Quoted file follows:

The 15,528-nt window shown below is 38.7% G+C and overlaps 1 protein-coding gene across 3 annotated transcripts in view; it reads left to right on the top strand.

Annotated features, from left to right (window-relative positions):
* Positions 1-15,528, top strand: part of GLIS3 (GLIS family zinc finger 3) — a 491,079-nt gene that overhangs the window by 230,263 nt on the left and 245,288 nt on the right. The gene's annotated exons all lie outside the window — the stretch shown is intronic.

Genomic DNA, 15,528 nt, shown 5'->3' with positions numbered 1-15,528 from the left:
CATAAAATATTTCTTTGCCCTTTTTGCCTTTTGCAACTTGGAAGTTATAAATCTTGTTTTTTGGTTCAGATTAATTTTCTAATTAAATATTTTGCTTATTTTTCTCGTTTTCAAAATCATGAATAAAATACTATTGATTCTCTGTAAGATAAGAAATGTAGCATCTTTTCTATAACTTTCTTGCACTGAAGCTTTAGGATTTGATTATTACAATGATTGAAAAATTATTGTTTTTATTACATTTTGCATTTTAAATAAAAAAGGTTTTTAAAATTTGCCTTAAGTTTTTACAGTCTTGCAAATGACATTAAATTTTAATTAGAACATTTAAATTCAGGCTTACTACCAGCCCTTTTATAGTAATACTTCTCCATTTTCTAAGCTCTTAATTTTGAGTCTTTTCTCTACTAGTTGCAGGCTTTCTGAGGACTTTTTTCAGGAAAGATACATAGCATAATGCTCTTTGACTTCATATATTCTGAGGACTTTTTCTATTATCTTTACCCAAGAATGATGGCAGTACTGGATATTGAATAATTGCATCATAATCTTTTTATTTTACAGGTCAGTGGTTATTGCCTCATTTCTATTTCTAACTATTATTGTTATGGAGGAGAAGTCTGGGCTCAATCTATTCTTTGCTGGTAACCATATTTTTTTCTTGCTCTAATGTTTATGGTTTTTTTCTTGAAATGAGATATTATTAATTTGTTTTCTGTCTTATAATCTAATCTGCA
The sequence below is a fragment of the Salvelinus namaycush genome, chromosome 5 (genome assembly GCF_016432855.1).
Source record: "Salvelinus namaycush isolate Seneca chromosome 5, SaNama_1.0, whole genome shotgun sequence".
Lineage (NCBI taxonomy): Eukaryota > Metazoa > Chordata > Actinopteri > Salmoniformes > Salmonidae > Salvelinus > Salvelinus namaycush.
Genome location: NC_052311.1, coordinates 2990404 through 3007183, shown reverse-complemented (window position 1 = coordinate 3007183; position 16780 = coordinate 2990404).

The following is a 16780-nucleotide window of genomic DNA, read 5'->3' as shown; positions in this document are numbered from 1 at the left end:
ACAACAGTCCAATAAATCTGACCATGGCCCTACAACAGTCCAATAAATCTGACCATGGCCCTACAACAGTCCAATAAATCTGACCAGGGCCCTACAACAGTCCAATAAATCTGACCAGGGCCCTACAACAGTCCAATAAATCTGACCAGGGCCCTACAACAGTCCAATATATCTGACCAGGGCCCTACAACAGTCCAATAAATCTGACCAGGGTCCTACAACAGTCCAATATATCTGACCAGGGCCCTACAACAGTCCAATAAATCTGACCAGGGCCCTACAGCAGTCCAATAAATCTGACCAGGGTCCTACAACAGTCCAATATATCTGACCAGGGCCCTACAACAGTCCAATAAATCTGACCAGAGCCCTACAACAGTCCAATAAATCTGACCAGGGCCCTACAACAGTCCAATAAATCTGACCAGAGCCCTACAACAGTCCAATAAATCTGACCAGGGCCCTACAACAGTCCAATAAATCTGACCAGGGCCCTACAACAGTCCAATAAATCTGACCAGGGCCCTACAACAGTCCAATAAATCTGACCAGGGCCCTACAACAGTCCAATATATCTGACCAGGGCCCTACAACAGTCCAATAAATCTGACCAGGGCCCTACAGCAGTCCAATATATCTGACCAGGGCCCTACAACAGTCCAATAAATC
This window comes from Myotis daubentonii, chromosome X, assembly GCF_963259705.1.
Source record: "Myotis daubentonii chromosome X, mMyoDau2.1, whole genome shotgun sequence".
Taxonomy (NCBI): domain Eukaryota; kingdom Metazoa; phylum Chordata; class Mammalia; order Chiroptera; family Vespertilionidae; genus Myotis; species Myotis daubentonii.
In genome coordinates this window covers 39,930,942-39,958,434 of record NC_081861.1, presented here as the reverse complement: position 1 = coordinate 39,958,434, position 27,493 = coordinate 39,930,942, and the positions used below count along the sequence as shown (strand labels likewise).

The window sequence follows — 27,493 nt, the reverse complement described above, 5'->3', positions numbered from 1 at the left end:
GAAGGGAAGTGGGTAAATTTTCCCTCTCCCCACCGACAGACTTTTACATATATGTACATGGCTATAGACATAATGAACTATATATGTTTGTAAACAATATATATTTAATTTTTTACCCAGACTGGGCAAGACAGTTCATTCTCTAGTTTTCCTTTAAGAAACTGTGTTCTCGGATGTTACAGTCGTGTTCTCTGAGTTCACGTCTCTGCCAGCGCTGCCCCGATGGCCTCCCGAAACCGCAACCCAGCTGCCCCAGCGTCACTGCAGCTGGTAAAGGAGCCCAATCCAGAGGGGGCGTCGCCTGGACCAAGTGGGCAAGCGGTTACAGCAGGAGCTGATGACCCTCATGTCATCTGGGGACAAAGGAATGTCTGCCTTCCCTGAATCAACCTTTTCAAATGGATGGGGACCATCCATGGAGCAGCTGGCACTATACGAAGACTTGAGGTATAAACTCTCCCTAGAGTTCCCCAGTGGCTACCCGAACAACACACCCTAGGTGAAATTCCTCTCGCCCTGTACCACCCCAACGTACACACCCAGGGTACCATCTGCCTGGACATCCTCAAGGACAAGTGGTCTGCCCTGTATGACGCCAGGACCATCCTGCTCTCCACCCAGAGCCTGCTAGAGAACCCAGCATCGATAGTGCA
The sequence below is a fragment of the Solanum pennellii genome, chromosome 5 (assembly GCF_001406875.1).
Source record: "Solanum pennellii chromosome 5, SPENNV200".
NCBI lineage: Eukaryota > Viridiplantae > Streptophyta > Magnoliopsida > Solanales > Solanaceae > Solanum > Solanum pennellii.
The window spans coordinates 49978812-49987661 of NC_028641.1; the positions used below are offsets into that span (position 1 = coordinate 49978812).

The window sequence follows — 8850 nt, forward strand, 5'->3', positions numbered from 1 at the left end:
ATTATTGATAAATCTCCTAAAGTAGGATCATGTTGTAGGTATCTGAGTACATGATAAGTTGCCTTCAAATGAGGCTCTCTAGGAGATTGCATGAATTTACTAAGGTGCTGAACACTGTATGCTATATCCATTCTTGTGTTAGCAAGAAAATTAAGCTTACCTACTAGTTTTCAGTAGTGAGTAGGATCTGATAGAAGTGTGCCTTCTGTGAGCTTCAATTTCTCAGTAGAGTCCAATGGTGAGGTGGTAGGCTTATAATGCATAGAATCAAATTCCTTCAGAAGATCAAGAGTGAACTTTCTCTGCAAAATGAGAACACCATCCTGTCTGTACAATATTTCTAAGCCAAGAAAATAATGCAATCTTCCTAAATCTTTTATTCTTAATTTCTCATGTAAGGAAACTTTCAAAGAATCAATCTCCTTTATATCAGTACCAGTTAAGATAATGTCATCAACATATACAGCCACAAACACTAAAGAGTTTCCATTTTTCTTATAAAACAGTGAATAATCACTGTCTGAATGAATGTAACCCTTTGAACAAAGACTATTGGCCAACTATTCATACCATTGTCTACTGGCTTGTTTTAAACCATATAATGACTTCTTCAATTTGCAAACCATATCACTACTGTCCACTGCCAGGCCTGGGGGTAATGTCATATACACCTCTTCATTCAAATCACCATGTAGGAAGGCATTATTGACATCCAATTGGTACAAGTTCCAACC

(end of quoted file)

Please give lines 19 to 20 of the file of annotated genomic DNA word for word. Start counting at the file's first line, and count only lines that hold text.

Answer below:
Source record: "Solanum pennellii chromosome 5, SPENNV200".
NCBI lineage: Eukaryota > Viridiplantae > Streptophyta > Magnoliopsida > Solanales > Solanaceae > Solanum > Solanum pennellii.